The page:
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My Heart Can’t Beat Unless You Tell It To Review


My Heart Can’t Beat Unless You Tell It To | 2021 Tribeca Film Festival Review

My Heart Can’t Beat Unless You Tell It To | 2021 Tribeca Film Festival Review

Only the Lonely: Cuartas Finds No Forgiveness of Blood in Striking Debut

My Heart Can’t Beat Unless You Tell It To ReviewWith a film which could have easily borrowed the title of the similarly dysfunctional Utah-set The Killing of Two Lovers (2020), Colombian-American director Jonathan Cuartas makes a bid for a contemporary pillar of indie cinema with a family saga cum vampire narrative My Heart Can’t Beat Unless You Tell It To. Bloodlust and loyalty are the twin diseases tearing a trio of siblings apart in this lowkey tale of Midwestern woe which juxtaposes the passionate zest of its poetic title and characters literally drained of meaning and sustenance.

Avoiding the usual cliches, including the use of an overtly pronounced soundtrack, it plays like the darkness of early Malick for the undead. Strong performances and a significant aura of menace born from the sinewy empathy conjured for its lead protagonist, Cuartas presents a nightmare of the finest ilk, marrying the fuel of folklore to disparate realities.

Dwight (Patrick Fugit) is a hunter of humans in his down and out Midwestern city—but not for his own pleasure. Homing in on lonely vagabonds who won’t be missed, he takes corpses home in the middle of the night so both he and his sister Jessie (Ingrid Sophie Schram) can drain their blood and feed their younger brother Thomas (Owen Campbell), who requires hemoglobin to survive a debilitating condition. However, Dwight is beginning to fantasize about leaving his siblings behind, so distressed he’s become at the endless killing, which Jessie begins to suspect (and conveniently targets a ‘distraction’ inspiring Dwight). Eventually, however, their clandestine nurturing of their enfeebled younger brother spins out of control when Thomas decides he’s had enough of staying awake all alone at night with no one but his siblings to entertain him…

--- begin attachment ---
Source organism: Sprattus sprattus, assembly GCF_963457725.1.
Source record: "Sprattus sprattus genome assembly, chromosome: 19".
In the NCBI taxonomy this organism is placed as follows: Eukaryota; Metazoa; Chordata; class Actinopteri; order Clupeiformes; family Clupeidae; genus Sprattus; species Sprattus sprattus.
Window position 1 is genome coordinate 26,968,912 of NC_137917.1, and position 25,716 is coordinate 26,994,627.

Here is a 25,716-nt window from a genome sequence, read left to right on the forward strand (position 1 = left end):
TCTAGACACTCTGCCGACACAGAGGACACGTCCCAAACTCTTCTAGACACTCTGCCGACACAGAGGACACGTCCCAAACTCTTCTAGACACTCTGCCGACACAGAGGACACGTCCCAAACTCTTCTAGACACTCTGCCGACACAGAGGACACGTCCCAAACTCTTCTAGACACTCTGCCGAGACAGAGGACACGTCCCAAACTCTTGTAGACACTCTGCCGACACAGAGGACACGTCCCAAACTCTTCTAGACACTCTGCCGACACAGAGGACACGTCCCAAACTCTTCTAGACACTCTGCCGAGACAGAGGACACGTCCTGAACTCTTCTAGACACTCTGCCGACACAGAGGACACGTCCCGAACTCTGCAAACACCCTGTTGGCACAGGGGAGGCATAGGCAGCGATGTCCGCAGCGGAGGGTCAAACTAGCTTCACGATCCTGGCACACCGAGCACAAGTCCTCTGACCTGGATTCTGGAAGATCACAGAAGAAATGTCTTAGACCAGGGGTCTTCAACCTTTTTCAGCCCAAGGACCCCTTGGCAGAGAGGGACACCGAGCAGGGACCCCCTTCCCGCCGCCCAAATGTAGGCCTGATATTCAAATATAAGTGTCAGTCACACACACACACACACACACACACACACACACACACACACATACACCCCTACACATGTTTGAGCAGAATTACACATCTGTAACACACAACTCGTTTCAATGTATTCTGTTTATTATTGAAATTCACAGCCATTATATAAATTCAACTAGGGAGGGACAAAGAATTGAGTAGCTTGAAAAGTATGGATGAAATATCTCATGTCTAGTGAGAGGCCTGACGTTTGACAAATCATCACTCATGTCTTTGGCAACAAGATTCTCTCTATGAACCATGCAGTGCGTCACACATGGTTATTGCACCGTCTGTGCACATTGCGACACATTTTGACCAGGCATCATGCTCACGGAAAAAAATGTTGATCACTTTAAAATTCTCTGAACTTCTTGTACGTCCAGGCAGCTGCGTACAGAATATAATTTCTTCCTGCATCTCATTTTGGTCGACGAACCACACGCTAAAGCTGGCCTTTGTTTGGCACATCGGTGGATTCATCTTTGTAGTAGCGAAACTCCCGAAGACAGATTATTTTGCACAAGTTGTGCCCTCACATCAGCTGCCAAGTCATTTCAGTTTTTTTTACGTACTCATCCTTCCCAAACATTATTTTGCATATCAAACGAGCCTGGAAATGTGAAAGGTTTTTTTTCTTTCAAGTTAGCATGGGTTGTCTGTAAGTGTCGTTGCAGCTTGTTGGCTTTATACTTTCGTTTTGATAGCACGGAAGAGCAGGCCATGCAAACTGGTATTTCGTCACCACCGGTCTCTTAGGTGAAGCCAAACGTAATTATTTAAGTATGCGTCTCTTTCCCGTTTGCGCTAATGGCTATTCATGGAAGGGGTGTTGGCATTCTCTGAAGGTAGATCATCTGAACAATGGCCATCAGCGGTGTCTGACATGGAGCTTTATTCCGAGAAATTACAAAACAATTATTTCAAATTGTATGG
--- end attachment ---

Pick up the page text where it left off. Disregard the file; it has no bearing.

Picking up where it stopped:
While Let the Right One In (2008) comes to mind, Cuartas is more grounded by emotional and social ills, to a degree where it feels more akin to We Are What We Are (2010) mixed with Fists in the Pocket (1965). Like the couple plagued by vampirism as disease (Vincent Gallo, Beatrice Dalle) in Claire Denis’ beautifully macabre Trouble Every Day (2001), Cuartas finds the soft spot in those lovers left alive, with Patrick Fugit as the central lonely heart sickened by the violence required to keep his brother alive.

As his counterpart, Ingrid Sophie Schram, plays like a beleaguered Sarah Polley, who seems to be living only to serve the dead whilst Dwight sees a potential path to redemption. Eventually, Cuartas brings his characters to the precipice of Wes Craven-level dysfunction, tossing in a glint of additional queerness for Thomas, fascinated by the naïve boy next door. Fugit has never seemed more forlorn than the troubled Dwight, forced to hunt for the lonely souls he’s himself come to mirror. His parallels with a fated prostitute he has come to have feelings for doubles their similar plight of being emotionally consumed by the biological functions they must constantly tend.

Shot by Michael Cuartas, My Heart Can’t Beat Unless You Tell It To is an exercise in successful visual restraint. But eventually, it’s a devotional story of familial love which crosses over to the inevitable reality that ‘the heart is deceitful above all things.’


Los Angeles based Nicholas Bell is's Chief Film Critic and covers film festivals such as Sundance, Berlin, Cannes and TIFF. He is part of the critic groups on Rotten Tomatoes, The Los Angeles Film Critics Association (LAFCA), FIPRESCI, the Online Film Critics Society (OFCS) and GALECA. His top 3 for 2023: The Beast (Bonello) Poor Things (Lanthimos), Master Gardener (Schrader). He was a jury member at the 2019 Cleveland International Film Festival.

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